On June 17, 2021, Judiciary Committee Co-Chair William Wang (and former AABANY President, 2015) was quoted in a Democrat and Chronicle article titled “New York’s judges aren’t as diverse as the state is. Here’s why that matters.” A report commissioned by Chief Judge Di Fiore in June 2020, which was released in October 2020, found that communities of color were underrepresented in New York State’s judiciary. Out of the 78% of state-paid judges who responded, only 14% identified as Black, 9% said they were Hispanic or Latino of any race, and 3% said they were Asian American. Sixty-nine percent of judges indicated they were white. In contrast, New York State’s population is 18% Black, 20% Hispanic or Latino, and 9% Asian. Citing the recent rise in hate crimes committed against the Asian American community, Wang argues that increased representation of Asian Americans in the judiciary will help members of the community feel more confident that they can attain justice when they are the victims of such violence. Wang states, “It’s very important for communities of color to be able to go into the court system, a system where they are trying to get and obtain justice and to see someone that potentially can look like them.”
To read the full article, click here (subscription required).
AABANY’s Manhattan DA Candidates’ Forum held on June 15 and 16 was recently covered in a June 21 Law360 article titled “Manhattan DA Candidates Split Over Hate Crime Strategy.” In the run up to the primary election on June 22, AABANY posed questions to seven Democratic candidates (Tahanie Aboushi, Alvin Bragg, Liz Crotty, Tali Farhadian Weinstein, Diana Florence, Lucy Lang, and Eliza Orlins) and one Republican candidate (Thomas Kenniff) on issues important to the Asian American and Pacific Islander community, specifically related to how they would address the surge in anti-Asian violence in New York City. Most of the candidates stated that they would use enhancements to charge perpetrators of hate crimes. In addition, most of the candidates supported creating a hate crimes unit in the DA’s Office, which is one of the proposals offered in AABANY and Paul, Weiss’ report on anti-Asian violence. Only Tahanie Aboushi and Eliza Orlins pledged they would cut the district attorney’s office budget in half. By decreasing the prosecution of low-level offenses, Aboushi and Orlins said the office would be able to focus on more serious crimes, including hate crimes that involve violence. The Law360 article also incorporated Democratic DA Candidate Dan Quart’s stances on the questions posed at the Forum as he was not able to participate due to a prior engagement.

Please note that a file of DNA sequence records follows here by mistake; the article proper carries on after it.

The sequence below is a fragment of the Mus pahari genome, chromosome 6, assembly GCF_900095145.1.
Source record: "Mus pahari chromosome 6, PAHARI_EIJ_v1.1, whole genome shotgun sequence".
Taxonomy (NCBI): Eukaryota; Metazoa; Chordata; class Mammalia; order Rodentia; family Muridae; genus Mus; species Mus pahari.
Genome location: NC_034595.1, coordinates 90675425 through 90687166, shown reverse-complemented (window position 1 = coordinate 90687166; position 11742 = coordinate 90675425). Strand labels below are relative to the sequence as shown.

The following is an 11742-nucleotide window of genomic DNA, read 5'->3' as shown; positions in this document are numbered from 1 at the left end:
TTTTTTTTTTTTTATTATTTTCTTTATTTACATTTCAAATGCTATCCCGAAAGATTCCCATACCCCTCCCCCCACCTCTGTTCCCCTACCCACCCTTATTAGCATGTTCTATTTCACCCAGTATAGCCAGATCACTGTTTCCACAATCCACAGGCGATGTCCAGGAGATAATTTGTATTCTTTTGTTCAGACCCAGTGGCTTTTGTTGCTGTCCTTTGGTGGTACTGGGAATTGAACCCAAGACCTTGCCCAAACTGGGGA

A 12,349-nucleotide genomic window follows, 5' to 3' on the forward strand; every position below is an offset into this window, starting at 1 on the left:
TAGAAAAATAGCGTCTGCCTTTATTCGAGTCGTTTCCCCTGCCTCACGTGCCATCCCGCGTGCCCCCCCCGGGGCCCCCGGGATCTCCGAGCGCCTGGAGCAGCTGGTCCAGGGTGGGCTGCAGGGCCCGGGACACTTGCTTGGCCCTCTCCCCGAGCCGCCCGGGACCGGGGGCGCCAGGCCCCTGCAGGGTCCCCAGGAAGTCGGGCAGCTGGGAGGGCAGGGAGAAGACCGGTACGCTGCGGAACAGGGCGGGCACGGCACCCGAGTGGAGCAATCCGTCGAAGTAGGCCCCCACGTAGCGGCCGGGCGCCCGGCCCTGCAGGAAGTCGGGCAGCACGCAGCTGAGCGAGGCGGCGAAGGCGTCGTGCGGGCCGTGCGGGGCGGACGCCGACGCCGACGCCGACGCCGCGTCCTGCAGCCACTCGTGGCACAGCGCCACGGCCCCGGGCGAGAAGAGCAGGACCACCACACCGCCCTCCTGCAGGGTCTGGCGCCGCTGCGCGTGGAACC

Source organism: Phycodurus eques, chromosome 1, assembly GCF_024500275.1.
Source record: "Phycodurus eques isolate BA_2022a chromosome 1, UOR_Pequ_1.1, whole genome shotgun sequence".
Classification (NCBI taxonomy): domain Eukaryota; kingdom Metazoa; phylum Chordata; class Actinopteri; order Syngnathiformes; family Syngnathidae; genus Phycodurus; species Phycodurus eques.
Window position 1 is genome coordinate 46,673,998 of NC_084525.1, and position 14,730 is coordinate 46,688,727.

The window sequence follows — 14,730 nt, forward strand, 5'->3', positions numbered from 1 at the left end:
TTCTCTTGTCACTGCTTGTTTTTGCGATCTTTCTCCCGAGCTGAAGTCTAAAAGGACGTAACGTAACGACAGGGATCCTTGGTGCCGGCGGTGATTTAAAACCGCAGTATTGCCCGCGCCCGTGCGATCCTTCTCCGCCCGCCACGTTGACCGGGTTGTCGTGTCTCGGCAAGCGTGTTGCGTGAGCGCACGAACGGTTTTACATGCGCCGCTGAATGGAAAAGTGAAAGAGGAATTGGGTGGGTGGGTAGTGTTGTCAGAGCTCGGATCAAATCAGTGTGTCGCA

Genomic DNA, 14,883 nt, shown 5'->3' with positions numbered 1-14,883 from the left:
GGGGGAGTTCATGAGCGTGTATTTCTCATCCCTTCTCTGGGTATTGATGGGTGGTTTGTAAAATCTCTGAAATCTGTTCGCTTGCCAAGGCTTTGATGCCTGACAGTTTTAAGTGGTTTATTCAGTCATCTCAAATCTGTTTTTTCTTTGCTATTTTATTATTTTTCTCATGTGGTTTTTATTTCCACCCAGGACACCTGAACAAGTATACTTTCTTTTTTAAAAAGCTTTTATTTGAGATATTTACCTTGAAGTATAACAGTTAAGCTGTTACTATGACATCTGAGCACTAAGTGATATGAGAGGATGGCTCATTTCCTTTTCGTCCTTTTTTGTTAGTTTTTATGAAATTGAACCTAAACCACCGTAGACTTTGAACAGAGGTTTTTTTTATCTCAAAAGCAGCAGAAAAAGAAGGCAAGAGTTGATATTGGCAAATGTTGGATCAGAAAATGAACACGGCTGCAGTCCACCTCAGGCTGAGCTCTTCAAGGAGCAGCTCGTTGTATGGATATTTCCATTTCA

To read the full article, click here. To view the recordings of AABANY’s Manhattan DA Candidates’ Forum, click here for day 1 (Lucy Lang, Alvin Bragg, Tali Farhadian Weinstein, and Tahanie Aboushi) and here for day 2 (Diana Florence, Thomas Kenniff, Eliza Orlins, and Liz Crotty).
On June 11, AABANY Board Director Chris Kwok was interviewed by Erica Byfield on News 4 The Debrief podcast for an episode titled “Anti-Asian Attacks and Relations With the Black Community.” In the episode, they talked about the ongoing hate and violence against Asian Americans across the United States and the longstanding history of society’s treatment of non-whites in America. Chris spoke about how fighting anti-Asian violence is connected to the Black Lives Matter and Me Too Movements because people are fighting for the same things—an equal, just society and an equal chance to be human. However, at the same time, people need to understand how race operates differently between Asian Americans, African Americans, and Latino Americans. Chris states, “Having these conversations in public, honestly, with people who know what they’re talking about, and who are sensitive to these topics, empathetic to people’s experiences, knowledgeable about our histories, about how they are intertwined, how they can be used against us, how we can then turn it around and use it for good. If we‘re able to sort of look at it square in the face is, I think, the way forward. There’s no other way.” In addition, Chris discussed the importance of following up with District Attorney’s Offices in New York City to ensure that hate crimes are addressed and perpetrators are held accountable. To listen to the full podcast, click here.
More public awareness about our report and the rise in anti-Asian violence is needed. Please share our report widely. If you have ideas or thoughts about how we can combat anti-Asian violence, please share them with us at firstname.lastname@example.org.